Looking forward to memoQfest

posted 25 Jan 2011, 00:21 by Luciano Monteiro   [ updated 25 Apr 2011, 16:35 ]
We're approaching the conference season. Springtime in the northern hemisphere is my favourite time of the year to embark on my globe-trotting adventures in search of knowledge, networking and —why not— leisure and fun. There are quite a few very promising events scheduled for April and May in the Old Continent. From 13 to 15 April, Budapest will host the 3rd memoQfest. The event was first organised in 2009 as a user conference, but has grown to be a must-go for those interested in translation technologies.

MemoQ is in my opinion the best CAT software available. First of all, it is a powerful tool, providing translators with cutting-edge functionalities and easy management of large jobs containing multiple documents and formats. In addition, the interface is simple to use and highly intuitive, yet abounding with customisation options that will satisfy beginners and experienced translators alike. More importantly, unlike some of their competitors, they offer top-class support.

Speaking of support, it's important to point out that quite often you'll be sharing your questions and difficulties with the software creators and company founders themselves. They are accessible both in person and remotely, which goes a long way to satisfy me as a customer.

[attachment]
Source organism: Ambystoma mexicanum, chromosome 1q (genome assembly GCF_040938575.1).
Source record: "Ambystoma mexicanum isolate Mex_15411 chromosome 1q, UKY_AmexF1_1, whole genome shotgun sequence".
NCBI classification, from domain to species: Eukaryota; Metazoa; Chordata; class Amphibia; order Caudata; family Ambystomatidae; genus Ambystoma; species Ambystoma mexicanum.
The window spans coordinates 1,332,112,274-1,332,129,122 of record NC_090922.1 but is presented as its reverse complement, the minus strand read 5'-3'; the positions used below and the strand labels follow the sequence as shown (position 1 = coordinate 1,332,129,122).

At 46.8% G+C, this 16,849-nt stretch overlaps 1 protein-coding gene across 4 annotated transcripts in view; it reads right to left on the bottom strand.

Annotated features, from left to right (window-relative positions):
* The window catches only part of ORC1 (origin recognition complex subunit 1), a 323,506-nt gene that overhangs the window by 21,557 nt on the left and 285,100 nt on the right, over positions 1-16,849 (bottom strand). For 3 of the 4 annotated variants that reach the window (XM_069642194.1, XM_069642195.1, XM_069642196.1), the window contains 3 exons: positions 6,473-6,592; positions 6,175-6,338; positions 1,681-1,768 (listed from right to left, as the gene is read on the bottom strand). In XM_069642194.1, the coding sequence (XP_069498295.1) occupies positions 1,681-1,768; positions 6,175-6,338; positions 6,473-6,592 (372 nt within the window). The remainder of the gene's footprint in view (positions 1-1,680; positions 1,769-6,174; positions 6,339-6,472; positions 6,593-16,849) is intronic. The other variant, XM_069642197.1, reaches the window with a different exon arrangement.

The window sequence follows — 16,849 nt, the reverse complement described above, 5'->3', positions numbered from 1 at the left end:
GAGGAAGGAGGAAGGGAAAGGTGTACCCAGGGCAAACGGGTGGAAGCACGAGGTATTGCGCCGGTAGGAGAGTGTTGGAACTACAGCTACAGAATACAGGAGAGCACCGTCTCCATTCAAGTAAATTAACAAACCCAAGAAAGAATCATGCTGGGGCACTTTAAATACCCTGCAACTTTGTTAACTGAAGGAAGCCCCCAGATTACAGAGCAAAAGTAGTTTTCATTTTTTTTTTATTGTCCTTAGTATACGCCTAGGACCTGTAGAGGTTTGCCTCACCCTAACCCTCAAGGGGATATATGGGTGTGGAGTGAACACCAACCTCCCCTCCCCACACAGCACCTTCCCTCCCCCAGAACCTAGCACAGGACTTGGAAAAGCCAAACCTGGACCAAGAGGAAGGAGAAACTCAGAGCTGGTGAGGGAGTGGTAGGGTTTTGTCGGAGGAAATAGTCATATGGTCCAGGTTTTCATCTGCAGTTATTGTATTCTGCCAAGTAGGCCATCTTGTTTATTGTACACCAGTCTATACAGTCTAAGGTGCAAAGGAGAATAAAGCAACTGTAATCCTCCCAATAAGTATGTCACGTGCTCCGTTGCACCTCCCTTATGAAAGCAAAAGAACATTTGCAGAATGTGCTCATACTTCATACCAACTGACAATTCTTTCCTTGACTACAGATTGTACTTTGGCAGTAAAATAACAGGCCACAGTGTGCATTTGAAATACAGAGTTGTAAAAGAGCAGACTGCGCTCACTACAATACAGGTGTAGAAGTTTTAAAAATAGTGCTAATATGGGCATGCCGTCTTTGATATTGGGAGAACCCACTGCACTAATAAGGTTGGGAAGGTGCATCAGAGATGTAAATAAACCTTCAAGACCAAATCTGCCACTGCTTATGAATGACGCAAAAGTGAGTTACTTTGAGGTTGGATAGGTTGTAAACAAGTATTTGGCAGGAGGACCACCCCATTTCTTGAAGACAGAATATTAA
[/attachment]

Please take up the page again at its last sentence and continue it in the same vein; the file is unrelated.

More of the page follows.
I was one of about one hundred pioneers who attended the first conference two years ago, where I had the opportunity of speaking to Balázs Kis, Kilgray's managing director, and to István Lengyel, also known as Kilgray's "public face", whom I met again a few weeks later at the ITI conference in London. More recently I've been in touch with marketing manager Sándor Papp and with Gábor Ugray, who delivered a very informative and in-depth technical presentation during the 1st memoQfest.

Kilgray have not yet released the full programme, but I will keep you updated. For the time being, I should say I really enjoyed my time in Budapest two years ago. I was able to see with my own eyes what kind of people were behind the software I was going to start using and to witness their "declaration of independence", whereby they commit to remaining an independent vendor.

I also met many fellow linguists with whom I remain in touch, such as Maarit Satukangas, who owns Maris Translations in Finland, and my friend Dani Gutfreund, who hosted a MemoQ workshop in London with István that same year, not to mention some well-known figures such as Bob Donaldson, now with text & form, and Doug Lawrence, owner of Amicus Transtec. Last but not least, the gala dinner was delicious and a lot of fun.